Six questions for
Eli Craven

Tique | art paper asks six questions to an artist about their work and inspiration.
This week: Eli Craven.

Artist Eli Craven
Lives in Boise, Idaho USA

How do you describe your own art practice?

My art practice is about images – the desire to see them, the hidden meanings within them, and their physical potential. The act of looking is central to the process and I draw attention to the act through various methods of concealment and reconfiguration of the materials. I use photography, sculpture, video, and collage to create narratives exploring the familiar to the bizarre, as well as the erotic nature of images.

What was your first experience with art?

As a child, I can remember watching my father paint in our basement. He created photo-realistic watercolors of the American West, mostly barns, horses, and mountains. He would try to give me painting lessons, but I wasn’t interested. I thought that was all artists did – landscape paintings. Inevitably, I discovered there was more to art when I went to college. I came across a John Baldessari monograph. I think that was when I first experienced the potential of art. I was obsessed.

What is your greatest source of inspiration?

Probably found materials. It is prevalent in my work. I spend a lot of time at thrift stores and estate sales thinking about what people discard or leave behind when they are gone. Ideas arrive during the search for materials.

What do you need in order to create your work?

The tools vary depending on what I am creating. My current work requires access to a woodshop, but I can’t manage without a camera, a computer, and a sharp blade.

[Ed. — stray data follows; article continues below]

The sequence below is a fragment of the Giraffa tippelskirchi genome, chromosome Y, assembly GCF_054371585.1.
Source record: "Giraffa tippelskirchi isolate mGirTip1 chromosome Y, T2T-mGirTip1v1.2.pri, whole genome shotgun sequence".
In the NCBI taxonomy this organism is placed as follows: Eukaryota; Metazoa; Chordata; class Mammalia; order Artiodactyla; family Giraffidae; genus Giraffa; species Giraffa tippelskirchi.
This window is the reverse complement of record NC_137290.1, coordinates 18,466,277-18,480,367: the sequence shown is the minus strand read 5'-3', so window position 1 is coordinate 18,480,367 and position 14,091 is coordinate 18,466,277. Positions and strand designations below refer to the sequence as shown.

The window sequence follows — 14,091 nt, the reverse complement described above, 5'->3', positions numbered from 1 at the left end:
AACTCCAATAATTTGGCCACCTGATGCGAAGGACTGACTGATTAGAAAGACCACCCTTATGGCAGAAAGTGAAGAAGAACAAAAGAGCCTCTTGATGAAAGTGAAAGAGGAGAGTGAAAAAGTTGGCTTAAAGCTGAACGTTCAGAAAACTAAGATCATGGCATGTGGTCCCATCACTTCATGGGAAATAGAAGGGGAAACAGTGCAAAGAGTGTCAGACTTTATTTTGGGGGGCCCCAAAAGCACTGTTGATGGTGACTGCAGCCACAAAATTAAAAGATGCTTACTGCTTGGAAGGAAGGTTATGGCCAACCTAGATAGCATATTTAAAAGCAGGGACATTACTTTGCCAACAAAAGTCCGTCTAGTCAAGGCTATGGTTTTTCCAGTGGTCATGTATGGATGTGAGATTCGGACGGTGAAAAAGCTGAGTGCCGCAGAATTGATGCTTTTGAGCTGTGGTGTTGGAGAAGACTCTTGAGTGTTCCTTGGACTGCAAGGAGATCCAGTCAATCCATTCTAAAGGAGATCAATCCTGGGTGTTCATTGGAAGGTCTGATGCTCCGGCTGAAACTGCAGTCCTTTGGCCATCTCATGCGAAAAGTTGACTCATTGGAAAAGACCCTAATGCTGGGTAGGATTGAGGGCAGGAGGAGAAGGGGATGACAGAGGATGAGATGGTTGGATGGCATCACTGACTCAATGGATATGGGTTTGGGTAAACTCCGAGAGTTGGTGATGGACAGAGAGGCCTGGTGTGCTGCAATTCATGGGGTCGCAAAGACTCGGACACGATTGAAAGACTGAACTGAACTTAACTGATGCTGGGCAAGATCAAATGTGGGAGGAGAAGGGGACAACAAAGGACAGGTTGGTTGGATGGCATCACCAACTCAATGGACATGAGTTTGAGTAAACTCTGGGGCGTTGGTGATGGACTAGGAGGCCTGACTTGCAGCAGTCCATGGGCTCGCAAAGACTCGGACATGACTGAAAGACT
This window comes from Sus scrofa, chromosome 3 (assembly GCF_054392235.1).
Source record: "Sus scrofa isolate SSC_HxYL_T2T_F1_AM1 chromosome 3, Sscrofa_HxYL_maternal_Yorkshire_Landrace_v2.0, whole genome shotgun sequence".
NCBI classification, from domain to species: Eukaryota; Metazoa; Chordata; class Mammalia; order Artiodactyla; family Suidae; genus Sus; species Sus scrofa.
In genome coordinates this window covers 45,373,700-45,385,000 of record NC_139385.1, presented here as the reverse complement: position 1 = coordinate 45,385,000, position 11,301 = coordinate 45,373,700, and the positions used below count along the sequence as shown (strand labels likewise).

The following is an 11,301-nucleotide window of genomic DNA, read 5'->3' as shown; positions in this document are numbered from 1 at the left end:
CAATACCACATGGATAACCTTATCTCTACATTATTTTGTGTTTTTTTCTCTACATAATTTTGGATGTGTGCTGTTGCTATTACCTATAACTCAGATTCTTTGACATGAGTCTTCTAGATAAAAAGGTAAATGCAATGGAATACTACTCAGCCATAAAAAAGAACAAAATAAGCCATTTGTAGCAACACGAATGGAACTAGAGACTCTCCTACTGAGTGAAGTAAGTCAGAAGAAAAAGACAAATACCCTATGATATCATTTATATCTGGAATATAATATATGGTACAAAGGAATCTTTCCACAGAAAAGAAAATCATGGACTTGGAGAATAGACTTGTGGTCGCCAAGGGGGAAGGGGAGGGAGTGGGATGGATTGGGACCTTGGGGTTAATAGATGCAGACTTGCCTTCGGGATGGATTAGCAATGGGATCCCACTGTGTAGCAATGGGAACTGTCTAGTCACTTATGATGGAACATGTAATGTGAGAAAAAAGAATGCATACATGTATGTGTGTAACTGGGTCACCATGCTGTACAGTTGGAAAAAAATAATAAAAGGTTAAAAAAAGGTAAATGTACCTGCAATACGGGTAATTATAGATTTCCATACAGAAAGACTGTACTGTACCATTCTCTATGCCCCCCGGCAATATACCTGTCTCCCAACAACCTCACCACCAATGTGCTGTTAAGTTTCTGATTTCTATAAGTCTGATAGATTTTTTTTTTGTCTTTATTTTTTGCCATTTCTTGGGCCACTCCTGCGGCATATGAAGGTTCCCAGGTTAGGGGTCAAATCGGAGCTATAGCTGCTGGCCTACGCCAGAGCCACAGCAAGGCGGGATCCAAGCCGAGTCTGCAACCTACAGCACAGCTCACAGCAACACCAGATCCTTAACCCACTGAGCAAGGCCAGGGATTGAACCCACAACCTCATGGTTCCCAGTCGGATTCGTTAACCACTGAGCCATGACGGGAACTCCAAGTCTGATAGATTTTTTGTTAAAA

What are you working on at the moment?

I just completed an exhibition created in collaboration with architect/artist Maria Chavez titled Swimming and Diving. We spent most of the past year sharing a studio and creating the work together. The exhibition started as a reinterpretation of the American Red Cross “Swimming and Diving” safety manual. The installation explores the idea of human value through safety and failure with manipulated photographs, obstructed video of swimming instruction, and sculptural safety devices with questionable reliability.

Currently, I am returning to a thread of research about images unseen, restricted, hidden, or unwanted. I’m thinking about death and ritual, secret societies and the desire to see the unknown.

What work or artist has most recently surprised you?

Eva Kot’átková. She is a visual artist from Prague, Czech Republic. I am currently looking at her book “Pictorial Atlas of a Girl Who Cut a Library Into Pieces.”

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